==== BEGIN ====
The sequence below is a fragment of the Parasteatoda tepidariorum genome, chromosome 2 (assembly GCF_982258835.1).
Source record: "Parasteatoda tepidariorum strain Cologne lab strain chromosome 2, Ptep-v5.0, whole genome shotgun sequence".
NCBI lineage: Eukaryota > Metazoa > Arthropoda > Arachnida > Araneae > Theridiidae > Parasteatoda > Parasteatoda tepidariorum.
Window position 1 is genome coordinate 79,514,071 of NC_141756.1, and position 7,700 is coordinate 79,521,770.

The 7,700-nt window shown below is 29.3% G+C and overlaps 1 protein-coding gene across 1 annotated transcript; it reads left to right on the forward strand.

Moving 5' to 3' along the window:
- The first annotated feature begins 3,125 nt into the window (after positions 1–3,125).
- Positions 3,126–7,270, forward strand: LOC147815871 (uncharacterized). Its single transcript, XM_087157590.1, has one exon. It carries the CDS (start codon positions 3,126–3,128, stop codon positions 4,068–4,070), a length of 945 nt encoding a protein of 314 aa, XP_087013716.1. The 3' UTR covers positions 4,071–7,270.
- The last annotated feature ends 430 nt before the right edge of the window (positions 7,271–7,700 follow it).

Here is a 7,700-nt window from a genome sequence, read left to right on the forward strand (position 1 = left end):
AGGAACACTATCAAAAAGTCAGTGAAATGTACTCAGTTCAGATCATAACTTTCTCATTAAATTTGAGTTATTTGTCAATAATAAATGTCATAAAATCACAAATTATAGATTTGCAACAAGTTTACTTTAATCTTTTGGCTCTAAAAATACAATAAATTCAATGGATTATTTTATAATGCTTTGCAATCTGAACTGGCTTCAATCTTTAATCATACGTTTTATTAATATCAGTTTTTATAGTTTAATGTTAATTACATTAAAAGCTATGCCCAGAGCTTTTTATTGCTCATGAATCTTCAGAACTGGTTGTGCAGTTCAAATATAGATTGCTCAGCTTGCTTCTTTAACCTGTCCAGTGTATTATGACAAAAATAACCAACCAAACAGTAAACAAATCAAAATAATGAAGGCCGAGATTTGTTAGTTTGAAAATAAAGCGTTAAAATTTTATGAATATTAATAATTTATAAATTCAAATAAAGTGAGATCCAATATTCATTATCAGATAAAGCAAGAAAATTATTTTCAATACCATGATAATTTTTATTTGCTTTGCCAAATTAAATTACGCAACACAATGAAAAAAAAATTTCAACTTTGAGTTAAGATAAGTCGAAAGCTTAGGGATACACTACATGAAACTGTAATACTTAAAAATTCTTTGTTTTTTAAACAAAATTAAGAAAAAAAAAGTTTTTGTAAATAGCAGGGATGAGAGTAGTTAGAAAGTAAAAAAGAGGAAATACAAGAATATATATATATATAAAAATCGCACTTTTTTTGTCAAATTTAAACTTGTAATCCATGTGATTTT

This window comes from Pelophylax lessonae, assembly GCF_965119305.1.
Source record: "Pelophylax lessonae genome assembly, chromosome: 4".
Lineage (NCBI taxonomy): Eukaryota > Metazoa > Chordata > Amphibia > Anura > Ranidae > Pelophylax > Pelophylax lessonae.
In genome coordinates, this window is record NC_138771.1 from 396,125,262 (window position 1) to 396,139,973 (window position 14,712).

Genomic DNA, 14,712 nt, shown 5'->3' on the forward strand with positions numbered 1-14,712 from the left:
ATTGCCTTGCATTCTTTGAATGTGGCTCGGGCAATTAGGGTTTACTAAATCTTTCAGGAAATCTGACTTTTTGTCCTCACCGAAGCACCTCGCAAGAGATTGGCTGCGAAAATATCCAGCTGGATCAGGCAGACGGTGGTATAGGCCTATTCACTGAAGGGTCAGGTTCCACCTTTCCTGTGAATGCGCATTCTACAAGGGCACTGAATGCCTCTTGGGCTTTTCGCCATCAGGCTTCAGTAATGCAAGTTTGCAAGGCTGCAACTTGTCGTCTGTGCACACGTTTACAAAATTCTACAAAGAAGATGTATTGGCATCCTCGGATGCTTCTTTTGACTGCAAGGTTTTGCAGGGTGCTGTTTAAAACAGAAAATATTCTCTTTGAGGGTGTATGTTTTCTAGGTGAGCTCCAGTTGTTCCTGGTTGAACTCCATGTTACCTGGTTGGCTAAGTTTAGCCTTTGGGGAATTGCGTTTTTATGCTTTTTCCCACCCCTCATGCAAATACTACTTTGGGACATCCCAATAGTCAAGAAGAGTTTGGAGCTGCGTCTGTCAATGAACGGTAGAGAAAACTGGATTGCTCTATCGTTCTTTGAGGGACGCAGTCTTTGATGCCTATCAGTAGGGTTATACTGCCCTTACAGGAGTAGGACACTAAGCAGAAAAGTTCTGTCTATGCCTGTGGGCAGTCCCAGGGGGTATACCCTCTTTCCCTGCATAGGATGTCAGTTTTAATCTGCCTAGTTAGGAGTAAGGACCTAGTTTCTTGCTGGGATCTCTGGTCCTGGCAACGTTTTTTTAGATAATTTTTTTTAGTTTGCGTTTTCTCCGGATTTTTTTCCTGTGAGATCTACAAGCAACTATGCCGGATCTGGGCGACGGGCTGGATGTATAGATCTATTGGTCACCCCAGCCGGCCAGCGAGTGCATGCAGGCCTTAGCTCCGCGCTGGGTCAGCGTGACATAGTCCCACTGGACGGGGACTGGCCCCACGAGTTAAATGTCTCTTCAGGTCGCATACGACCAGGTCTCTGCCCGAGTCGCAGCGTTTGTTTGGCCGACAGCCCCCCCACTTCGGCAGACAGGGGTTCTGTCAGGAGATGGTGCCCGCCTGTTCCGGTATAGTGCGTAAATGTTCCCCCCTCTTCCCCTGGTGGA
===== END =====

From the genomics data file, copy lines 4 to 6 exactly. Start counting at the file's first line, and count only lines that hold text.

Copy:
Window position 1 is genome coordinate 79,514,071 of NC_141756.1, and position 7,700 is coordinate 79,521,770.

The 7,700-nt window shown below is 29.3% G+C and overlaps 1 protein-coding gene across 1 annotated transcript; it reads left to right on the forward strand.

Moving 5' to 3' along the window: